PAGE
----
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// Copyright 2014 The Flutter Authors. All rights reserved.
// Use of this source code is governed by a BSD-style license that can be
// found in the LICENSE file.
// This example shows how to put some pixels on the screen using the raw
// interface to the engine.
import 'dart:typed_data';
import 'dart:ui' as ui;
late ui.Color color;
ui.Picture paint(ui.Rect paintBounds) {
// First we create a PictureRecorder to record the commands we're going to
// feed in the canvas. The PictureRecorder will eventually produce a Picture,
// which is an immutable record of those commands.
final ui.PictureRecorder recorder = ui.PictureRecorder();
// Next, we create a canvas from the recorder. The canvas is an interface
// which can receive drawing commands. The canvas interface is modeled after
// the SkCanvas interface from Skia. The paintBounds establishes a "cull rect"
// for the canvas, which lets the implementation discard any commands that
// are entirely outside this rectangle.
final ui.Canvas canvas = ui.Canvas(recorder, paintBounds);
// The commands draw a circle in the center of the screen.
final ui.Size size = paintBounds.size;
size.shortestSide * 0.45,
ui.Paint()..color = color,
// When we're done issuing painting commands, we end the recording an receive
// a Picture, which is an immutable record of the commands we've issued. You
// can draw a Picture into another canvas or include it as part of a
// composited scene.
return recorder.endRecording();
ui.Scene composite(ui.Picture picture, ui.Rect paintBounds) {
// The device pixel ratio gives an approximate ratio of the size of pixels on
// the device's screen to "normal" sized pixels. We commonly work in logical
// pixels, which are then scaled by the device pixel ratio before being drawn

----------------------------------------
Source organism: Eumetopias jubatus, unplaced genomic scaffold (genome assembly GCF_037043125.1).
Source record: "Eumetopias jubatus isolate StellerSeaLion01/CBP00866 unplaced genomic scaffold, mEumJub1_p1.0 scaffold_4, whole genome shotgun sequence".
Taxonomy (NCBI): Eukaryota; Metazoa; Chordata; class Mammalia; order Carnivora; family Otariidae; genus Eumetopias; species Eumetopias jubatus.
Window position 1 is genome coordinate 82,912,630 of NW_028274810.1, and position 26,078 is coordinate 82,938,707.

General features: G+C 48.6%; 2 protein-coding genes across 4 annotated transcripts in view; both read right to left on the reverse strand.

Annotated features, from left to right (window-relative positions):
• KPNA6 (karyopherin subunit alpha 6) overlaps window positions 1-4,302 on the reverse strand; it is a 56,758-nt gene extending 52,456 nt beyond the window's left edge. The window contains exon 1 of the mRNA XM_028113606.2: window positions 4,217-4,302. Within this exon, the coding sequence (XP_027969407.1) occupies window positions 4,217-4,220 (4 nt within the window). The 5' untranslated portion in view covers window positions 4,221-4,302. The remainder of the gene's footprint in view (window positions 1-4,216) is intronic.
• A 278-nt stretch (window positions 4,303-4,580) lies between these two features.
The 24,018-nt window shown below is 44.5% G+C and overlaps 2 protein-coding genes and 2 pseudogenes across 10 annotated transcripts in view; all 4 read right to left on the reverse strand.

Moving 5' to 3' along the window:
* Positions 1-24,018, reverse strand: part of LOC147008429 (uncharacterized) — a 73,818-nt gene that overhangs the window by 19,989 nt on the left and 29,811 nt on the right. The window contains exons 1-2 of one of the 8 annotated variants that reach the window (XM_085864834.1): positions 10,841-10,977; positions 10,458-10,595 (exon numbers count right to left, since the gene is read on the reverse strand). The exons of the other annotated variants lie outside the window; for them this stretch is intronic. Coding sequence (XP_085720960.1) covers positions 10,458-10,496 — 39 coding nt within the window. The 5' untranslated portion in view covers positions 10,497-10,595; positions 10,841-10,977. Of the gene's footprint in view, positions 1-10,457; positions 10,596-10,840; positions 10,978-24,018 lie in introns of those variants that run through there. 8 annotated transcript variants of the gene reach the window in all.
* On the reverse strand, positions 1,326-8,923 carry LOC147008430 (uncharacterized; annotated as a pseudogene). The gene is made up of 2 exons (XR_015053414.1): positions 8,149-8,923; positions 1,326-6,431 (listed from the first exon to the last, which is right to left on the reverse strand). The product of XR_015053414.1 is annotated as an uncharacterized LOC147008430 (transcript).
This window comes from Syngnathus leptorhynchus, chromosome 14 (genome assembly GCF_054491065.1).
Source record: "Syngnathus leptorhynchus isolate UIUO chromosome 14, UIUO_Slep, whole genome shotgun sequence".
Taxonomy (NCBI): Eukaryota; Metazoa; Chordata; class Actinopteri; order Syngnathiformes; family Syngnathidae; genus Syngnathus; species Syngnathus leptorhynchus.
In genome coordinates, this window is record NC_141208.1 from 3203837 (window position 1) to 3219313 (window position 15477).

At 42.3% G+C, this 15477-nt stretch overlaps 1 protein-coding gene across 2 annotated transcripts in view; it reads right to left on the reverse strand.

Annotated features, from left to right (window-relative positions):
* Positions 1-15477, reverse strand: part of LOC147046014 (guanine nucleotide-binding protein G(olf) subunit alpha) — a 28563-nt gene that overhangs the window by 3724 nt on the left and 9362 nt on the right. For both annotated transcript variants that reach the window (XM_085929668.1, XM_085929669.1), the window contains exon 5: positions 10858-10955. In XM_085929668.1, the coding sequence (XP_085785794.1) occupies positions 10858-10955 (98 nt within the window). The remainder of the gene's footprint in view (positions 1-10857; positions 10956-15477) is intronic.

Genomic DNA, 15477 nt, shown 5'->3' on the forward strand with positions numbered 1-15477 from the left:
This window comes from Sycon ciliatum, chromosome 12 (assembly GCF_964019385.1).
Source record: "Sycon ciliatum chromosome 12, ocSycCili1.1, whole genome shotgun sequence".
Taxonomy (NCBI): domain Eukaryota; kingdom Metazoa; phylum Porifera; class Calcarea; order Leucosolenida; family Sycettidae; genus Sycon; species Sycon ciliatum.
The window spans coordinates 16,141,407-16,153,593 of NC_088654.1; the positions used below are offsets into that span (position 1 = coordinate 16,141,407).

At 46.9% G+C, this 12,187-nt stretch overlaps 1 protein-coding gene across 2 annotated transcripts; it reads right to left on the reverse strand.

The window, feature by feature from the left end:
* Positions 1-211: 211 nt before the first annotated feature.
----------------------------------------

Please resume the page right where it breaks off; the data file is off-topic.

// on the screen.
final double devicePixelRatio = ui.window.devicePixelRatio;
// This transform scales the x and y coordinates by the devicePixelRatio.
final Float64List deviceTransform = Float64List(16)
..[0] = devicePixelRatio
..[5] = devicePixelRatio
..[10] = 1.0
..[15] = 1.0;
// We build a very simple scene graph with two nodes. The root node is a
// transform that scale its children by the device pixel ratio. This transform
// lets us paint in "logical" pixels which are converted to device pixels by
// this scaling operation.
final ui.SceneBuilder sceneBuilder = ui.SceneBuilder()
..addPicture(, picture)
// When we're done recording the scene, we call build() to obtain an immutable
// record of the scene we've recorded.
void beginFrame(Duration timeStamp) {
final ui.Rect paintBounds = & (ui.window.physicalSize / ui.window.devicePixelRatio);
// First, record a picture with our painting commands.
final ui.Picture picture = paint(paintBounds);
// Second, include that picture in a scene graph.
final ui.Scene scene = composite(picture, paintBounds);
// Third, instruct the engine to render that scene graph.
void handlePointerDataPacket(ui.PointerDataPacket packet) {
// The pointer packet contains a number of pointer movements, which we iterate
// through and process.
for (final ui.PointerData datum in {
if (datum.change == ui.PointerChange.down) {
// If the pointer went down, we change the color of the circle to blue.
color = const ui.Color(0xFF0000FF);
// Rather than calling paint() synchronously, we ask the engine to
// schedule a frame. The engine will call onBeginFrame when it is actually
// time to produce the frame.
} else if (datum.change == ui.PointerChange.up) {
// Similarly, if the pointer went up, we change the color of the circle to
// green and schedule a frame. It's harmless to call scheduleFrame many
// times because the engine will ignore redundant requests up until the
// point where the engine calls onBeginFrame, which signals the boundary
// between one frame and another.
color = const ui.Color(0xFF00FF00);
// This function is the primary entry point to your application. The engine
// calls main() as soon as it has loaded your code.
void main() {
color = const ui.Color(0xFF00FF00);
// The engine calls onBeginFrame whenever it wants us to produce a frame.
ui.PlatformDispatcher.instance.onBeginFrame = beginFrame;
// The engine calls onPointerDataPacket whenever it had updated information
// about the pointers directed at our app.
ui.PlatformDispatcher.instance.onPointerDataPacket = handlePointerDataPacket;
// Here we kick off the whole process by asking the engine to schedule a new
// frame. The engine will eventually call onBeginFrame when it is time for us
// to actually produce the frame.